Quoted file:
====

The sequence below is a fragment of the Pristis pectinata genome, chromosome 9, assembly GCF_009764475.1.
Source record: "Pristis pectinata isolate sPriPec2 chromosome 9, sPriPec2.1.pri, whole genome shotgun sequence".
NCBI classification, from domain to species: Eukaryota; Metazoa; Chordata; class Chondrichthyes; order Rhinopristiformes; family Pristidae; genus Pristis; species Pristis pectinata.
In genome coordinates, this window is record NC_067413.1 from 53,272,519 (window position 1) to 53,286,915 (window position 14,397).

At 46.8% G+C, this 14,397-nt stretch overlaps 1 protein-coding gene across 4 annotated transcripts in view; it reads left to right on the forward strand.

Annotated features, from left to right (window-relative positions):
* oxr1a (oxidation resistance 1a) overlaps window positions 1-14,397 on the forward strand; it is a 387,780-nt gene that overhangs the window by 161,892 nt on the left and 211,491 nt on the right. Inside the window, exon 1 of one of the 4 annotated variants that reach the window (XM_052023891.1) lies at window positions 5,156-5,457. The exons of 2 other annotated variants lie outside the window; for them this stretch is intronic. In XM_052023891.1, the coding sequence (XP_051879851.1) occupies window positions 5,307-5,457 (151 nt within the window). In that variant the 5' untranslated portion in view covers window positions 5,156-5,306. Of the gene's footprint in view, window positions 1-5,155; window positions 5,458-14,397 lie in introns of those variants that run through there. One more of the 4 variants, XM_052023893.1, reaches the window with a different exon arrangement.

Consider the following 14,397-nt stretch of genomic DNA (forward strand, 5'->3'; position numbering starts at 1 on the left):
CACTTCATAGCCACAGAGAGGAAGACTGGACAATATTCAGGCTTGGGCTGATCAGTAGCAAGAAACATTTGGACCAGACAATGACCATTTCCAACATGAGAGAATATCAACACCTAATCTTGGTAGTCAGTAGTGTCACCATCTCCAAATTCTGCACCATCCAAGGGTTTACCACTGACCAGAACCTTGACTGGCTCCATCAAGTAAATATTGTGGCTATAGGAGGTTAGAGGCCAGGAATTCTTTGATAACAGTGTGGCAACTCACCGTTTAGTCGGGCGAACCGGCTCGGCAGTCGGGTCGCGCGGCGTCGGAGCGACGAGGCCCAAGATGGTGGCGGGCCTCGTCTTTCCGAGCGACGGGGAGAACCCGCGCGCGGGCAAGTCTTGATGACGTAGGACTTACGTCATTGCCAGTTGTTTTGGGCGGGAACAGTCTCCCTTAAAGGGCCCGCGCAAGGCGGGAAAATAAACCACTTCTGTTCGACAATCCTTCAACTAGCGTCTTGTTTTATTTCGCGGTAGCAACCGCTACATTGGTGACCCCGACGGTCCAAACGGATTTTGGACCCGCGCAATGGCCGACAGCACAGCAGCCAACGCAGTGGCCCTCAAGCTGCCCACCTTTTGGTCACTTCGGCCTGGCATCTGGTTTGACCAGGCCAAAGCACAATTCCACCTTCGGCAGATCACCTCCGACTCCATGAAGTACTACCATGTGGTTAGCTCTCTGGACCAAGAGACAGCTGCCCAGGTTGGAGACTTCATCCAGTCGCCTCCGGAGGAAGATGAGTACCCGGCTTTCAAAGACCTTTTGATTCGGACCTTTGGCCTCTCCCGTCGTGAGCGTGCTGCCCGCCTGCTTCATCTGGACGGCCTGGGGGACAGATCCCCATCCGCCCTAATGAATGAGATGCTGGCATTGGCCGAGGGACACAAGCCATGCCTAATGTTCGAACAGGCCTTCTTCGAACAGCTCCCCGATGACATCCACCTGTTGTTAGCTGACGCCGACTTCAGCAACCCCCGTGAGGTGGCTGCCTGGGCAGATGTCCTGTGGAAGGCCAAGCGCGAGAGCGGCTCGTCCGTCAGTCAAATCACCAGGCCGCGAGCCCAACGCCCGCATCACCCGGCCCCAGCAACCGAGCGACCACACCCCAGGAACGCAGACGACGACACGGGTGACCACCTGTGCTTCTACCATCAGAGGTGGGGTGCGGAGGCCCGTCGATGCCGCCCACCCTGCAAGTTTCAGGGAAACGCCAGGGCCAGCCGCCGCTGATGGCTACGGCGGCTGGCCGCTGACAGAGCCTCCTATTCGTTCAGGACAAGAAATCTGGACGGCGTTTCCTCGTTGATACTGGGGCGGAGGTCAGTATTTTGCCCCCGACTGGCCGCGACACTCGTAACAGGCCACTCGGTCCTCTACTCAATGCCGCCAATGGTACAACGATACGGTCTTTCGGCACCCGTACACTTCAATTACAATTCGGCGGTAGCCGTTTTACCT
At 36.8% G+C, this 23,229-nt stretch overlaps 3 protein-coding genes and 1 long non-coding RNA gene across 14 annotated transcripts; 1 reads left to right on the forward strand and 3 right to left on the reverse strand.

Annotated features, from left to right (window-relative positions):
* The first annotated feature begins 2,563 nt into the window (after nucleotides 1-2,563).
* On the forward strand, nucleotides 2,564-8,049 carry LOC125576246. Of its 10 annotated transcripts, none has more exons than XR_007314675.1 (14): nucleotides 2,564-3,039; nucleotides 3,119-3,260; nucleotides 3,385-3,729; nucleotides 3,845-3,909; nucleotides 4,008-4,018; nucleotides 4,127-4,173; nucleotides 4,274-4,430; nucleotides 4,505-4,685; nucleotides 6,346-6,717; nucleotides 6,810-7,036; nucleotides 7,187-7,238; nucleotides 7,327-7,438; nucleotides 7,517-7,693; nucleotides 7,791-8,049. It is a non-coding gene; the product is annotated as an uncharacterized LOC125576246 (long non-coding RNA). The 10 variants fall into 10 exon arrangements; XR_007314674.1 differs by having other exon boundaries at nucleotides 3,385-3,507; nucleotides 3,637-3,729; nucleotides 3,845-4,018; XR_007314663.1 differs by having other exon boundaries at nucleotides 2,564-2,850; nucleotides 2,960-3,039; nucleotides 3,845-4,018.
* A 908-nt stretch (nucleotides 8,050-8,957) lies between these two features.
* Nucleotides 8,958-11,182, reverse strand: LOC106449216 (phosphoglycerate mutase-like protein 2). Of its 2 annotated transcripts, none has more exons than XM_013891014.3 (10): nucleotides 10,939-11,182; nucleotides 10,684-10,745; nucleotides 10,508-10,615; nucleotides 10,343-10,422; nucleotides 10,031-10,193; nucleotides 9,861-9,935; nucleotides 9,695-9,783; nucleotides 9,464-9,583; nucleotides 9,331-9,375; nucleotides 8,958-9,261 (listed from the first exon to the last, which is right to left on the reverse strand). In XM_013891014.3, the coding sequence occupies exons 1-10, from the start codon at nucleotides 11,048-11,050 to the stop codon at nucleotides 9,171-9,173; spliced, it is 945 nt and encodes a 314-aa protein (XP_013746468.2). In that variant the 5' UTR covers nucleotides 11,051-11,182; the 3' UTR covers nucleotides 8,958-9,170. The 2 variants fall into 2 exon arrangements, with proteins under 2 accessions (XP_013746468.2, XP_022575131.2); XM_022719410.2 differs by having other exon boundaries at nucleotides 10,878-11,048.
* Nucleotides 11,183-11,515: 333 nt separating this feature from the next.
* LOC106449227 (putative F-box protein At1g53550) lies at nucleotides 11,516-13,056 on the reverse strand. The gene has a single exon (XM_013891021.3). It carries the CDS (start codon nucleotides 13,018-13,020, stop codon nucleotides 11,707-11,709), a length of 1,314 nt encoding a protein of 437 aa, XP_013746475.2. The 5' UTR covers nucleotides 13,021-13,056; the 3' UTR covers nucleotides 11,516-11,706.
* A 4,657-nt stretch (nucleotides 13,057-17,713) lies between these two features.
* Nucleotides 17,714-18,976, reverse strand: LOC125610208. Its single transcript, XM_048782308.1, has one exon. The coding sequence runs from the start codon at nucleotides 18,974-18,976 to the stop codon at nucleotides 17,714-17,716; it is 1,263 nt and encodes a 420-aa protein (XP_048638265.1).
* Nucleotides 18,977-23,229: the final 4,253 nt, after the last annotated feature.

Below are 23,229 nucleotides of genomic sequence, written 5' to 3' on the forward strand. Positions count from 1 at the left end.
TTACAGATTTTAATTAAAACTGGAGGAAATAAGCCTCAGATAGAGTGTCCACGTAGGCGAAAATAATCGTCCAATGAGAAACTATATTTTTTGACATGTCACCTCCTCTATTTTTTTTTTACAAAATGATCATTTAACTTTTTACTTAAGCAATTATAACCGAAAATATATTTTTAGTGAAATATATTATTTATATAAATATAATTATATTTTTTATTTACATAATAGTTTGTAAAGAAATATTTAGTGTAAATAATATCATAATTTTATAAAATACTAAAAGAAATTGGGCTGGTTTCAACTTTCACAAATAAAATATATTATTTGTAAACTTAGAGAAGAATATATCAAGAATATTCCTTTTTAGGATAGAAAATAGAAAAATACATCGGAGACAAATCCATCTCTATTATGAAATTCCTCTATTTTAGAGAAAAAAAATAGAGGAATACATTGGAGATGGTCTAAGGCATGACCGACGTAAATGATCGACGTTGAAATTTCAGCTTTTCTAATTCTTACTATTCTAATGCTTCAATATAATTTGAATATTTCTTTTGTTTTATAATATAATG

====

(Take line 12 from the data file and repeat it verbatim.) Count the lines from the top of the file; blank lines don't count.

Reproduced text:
* The first annotated feature begins 2,563 nt into the window (after nucleotides 1-2,563).